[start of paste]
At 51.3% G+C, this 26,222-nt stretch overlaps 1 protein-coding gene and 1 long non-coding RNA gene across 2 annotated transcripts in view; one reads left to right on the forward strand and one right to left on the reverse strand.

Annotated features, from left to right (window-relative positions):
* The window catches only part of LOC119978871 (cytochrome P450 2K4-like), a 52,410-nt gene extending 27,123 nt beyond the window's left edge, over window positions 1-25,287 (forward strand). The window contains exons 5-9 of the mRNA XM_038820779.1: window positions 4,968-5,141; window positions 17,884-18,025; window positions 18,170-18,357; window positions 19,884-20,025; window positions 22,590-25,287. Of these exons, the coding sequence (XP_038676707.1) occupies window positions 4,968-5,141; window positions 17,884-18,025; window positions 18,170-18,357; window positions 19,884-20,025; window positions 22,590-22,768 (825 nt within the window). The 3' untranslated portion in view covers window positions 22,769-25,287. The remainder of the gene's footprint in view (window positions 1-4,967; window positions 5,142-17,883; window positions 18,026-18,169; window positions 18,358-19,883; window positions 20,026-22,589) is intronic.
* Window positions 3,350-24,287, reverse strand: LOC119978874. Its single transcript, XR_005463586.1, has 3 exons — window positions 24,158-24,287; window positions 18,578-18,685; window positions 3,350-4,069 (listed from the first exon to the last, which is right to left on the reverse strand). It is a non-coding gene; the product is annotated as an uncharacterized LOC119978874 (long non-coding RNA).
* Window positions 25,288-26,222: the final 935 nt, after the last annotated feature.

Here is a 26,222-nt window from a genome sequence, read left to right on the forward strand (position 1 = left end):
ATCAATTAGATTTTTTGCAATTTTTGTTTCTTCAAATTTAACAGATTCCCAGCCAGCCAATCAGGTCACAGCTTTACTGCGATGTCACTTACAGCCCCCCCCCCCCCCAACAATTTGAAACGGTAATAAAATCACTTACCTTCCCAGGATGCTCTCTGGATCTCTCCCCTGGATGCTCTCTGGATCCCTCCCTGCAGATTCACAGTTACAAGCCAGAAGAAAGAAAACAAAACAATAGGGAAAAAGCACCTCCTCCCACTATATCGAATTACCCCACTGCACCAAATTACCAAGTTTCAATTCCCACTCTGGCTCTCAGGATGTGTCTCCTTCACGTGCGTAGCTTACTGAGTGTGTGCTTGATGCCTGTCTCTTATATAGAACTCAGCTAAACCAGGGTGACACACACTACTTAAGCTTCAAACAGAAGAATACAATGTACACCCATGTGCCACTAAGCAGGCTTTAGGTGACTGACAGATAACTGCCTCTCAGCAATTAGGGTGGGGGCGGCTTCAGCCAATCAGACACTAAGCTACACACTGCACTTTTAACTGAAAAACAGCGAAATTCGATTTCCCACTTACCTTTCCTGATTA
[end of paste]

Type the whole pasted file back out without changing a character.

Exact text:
At 51.3% G+C, this 26,222-nt stretch overlaps 1 protein-coding gene and 1 long non-coding RNA gene across 2 annotated transcripts in view; one reads left to right on the forward strand and one right to left on the reverse strand.

Annotated features, from left to right (window-relative positions):
* The window catches only part of LOC119978871 (cytochrome P450 2K4-like), a 52,410-nt gene extending 27,123 nt beyond the window's left edge, over window positions 1-25,287 (forward strand). The window contains exons 5-9 of the mRNA XM_038820779.1: window positions 4,968-5,141; window positions 17,884-18,025; window positions 18,170-18,357; window positions 19,884-20,025; window positions 22,590-25,287. Of these exons, the coding sequence (XP_038676707.1) occupies window positions 4,968-5,141; window positions 17,884-18,025; window positions 18,170-18,357; window positions 19,884-20,025; window positions 22,590-22,768 (825 nt within the window). The 3' untranslated portion in view covers window positions 22,769-25,287. The remainder of the gene's footprint in view (window positions 1-4,967; window positions 5,142-17,883; window positions 18,026-18,169; window positions 18,358-19,883; window positions 20,026-22,589) is intronic.
* Window positions 3,350-24,287, reverse strand: LOC119978874. Its single transcript, XR_005463586.1, has 3 exons — window positions 24,158-24,287; window positions 18,578-18,685; window positions 3,350-4,069 (listed from the first exon to the last, which is right to left on the reverse strand). It is a non-coding gene; the product is annotated as an uncharacterized LOC119978874 (long non-coding RNA).
* Window positions 25,288-26,222: the final 935 nt, after the last annotated feature.

Here is a 26,222-nt window from a genome sequence, read left to right on the forward strand (position 1 = left end):
ATCAATTAGATTTTTTGCAATTTTTGTTTCTTCAAATTTAACAGATTCCCAGCCAGCCAATCAGGTCACAGCTTTACTGCGATGTCACTTACAGCCCCCCCCCCCCCCAACAATTTGAAACGGTAATAAAATCACTTACCTTCCCAGGATGCTCTCTGGATCTCTCCCCTGGATGCTCTCTGGATCCCTCCCTGCAGATTCACAGTTACAAGCCAGAAGAAAGAAAACAAAACAATAGGGAAAAAGCACCTCCTCCCACTATATCGAATTACCCCACTGCACCAAATTACCAAGTTTCAATTCCCACTCTGGCTCTCAGGATGTGTCTCCTTCACGTGCGTAGCTTACTGAGTGTGTGCTTGATGCCTGTCTCTTATATAGAACTCAGCTAAACCAGGGTGACACACACTACTTAAGCTTCAAACAGAAGAATACAATGTACACCCATGTGCCACTAAGCAGGCTTTAGGTGACTGACAGATAACTGCCTCTCAGCAATTAGGGTGGGGGCGGCTTCAGCCAATCAGACACTAAGCTACACACTGCACTTTTAACTGAAAAACAGCGAAATTCGATTTCCCACTTACCTTTCCTGATTA